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I might not always know where I'm going, but I never get lost.

Just the adventures/goals/life of a girl in a big city.

31: On New Things

March 10, 2013

Dear friends,

I’ve created a new blog! Yes, please, stop laughing, I know I’m quite terrible at updating this one. Poor Cookies and Research is often neglected because I dread posting. The problem is, I wanted a blog that is both a personal journal (remember, I grew up in the age of GreatestJournal and LiveJournal) but also has a sophisticated Theme you could tell Important People about. I realized too late that I can’t do both.

So tadaa! Welcome to The Completist, a blog where I talk about the only things I do with real consistency: marathon TV shows and crochet.

I’m hoping that by splitting C&R into two blogs, I’ll be able to organize my thoughts better, writing in this journal with fewer inhibitions and putting all my focused, useful thoughts into the new one. There is one post there so far, and a terrible stock photo at the top. I’m going to work on finding a better layout.

On the subject of other new things, I’m getting pet rats today! I have yet to decide on names – if it’s two males, I’m leaning towards Oxford and Webster (truly names picked out of the dictionary). If it’s two females, I have no idea. I am open to suggestions from the void.


30: On Music In Movies

February 18, 2013

Day to day, the music we listen to evolves. Dubstep-flavored pop has replaced the overproduced boy and girl bands of the late 90s, which similarly replaced the synth beats and hair bands of the 80s. It stands to reason that as we undergo yearly cultural shifts in terms of the music we consume, we should see that reflected through movies soundtracks as well.

I’m talking specifically about a recent trend in film scoring that opts to use industrial beats, found sounds, and unconventional electronic rhythms. Think David Fincher’s The Social Network and the Girl With The Dragon Tattoo (both scored by Atticus Ross and Trent Reznor of Nine Inch Nails), Dredd (Paul Leonard-Morgan), Looper (Nathan Johnson), Drive (Cliff Martinez), Tron Legacy (Daft Punk), and Fight Club (The Dust Brothers), among others.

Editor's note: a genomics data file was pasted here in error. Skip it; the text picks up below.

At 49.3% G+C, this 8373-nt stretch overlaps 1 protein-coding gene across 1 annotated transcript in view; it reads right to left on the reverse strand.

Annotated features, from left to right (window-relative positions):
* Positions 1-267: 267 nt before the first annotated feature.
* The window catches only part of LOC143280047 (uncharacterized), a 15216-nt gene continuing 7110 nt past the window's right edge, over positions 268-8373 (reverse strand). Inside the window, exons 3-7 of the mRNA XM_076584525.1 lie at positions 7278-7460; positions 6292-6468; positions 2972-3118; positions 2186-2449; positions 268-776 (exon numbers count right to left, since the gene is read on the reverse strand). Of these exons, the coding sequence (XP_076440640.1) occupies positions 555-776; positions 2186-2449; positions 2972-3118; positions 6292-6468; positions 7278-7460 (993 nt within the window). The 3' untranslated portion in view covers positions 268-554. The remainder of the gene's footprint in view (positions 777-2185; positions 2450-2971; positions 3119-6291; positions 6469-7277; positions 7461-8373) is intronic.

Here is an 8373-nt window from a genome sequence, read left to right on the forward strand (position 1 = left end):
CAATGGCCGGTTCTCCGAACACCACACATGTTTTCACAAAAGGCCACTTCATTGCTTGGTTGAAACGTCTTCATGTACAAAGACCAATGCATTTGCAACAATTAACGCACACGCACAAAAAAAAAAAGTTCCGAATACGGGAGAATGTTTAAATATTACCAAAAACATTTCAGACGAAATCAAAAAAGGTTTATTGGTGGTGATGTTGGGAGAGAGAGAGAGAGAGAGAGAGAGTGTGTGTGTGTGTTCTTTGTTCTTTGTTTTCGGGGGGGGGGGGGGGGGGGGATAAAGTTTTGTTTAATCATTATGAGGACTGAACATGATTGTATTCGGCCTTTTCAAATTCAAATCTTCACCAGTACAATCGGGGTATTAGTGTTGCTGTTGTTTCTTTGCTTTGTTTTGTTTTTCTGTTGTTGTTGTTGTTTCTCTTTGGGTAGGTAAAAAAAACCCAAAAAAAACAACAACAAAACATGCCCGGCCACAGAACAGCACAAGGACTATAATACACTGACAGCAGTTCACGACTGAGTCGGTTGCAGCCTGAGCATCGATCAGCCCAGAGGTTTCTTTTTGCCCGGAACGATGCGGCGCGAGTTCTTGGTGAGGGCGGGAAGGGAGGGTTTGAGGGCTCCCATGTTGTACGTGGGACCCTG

All of these are examples of exceptional movies (or at least, movies I really like), averaging 82% on Rotten Tomatoes. Tron Legacy was the lowest rated with a 51% critic approval. In 2011, the Academy recognized Trent Reznor with an Oscar for his work on The Social Network score. So are these movies truly better than movies scored by the John Williamses and Hans Zimmers of the world? And second, will they stand the test of time? I took a look at the genres that use primarily electronic soundtracks.

Of the movies I listed, three take place in dystopian futures (I’m including Tron Legacy in that definition). So this industrial sound, the sound of pipes and whines and static as music is supposed to also signify the breakdown of society by indicating the breakdown of the traditional orchestra. Synth replaces strings. “I wanted to create a sound which fitted a future set in 100 years time, so traditional orchestra was out of the question. . . I was looking to create a timeless score which couldn’t be placed in any particular era. So it’s ended up being a cross between a modern dance track and evocative soundscapes,” said Paul Leonard-Morgan of his work on the score for Dredd. Similarly, the film Looper, which takes place in 2042, uses found sounds like slamming doors and the click of a revolver to emphasize a future world where music has evolved. Composer Nathan Johnson and even built his own set of percussion instruments. It took him over a year to complete the score. Of the scores I will talk about, it also uses the most traditional instruments.

Tron is an interesting comparison study. The original score was composed by Wendy Carols, with pop themes by Journey. While still a cult classic, searching YouTube for any scenes or videos of the original film with music was unfruitful. Aside from the title songs by Journey, the score was less than iconic.

And the new:

This fight scene even includes a cameo by composers Daft Punk, as they play the DJs in the soundbooth.

Other movies that characteristically use electronic scores tend to portray a violent or brutal world – a sort of dystopian present. The 1999 cult hit Fight Club, scored by The Dust Brothers, is one of the earliest examples of mainstream electronic-industrial scoring. While I’ve chosen not to cover in depth earlier movies that feature synthesized music, some of the examples are Blade, Highlander, and Run Lola Run. While these movies pioneered the acceptability of unconventional soundtracks, the scoring is in a way their downfall because the style of 80s synth/house makes the films comically dated. In Fight Club, the score is a dark, creeping undertone to the world, using slow, synthesized beats.

While Fight Club as a film and a score still holds up well, the way the drum machine is used still places it squarely in the late 90s music scene.

Drive and Girl With The Dragon Tattoo also fit into the category of vicious dystopian present. They have in common with Fight Club, Dredd, and Looper their use of brutal violence. Their scores exist to set the tone of the world, immersing us because the music feels like an extension of the landscape.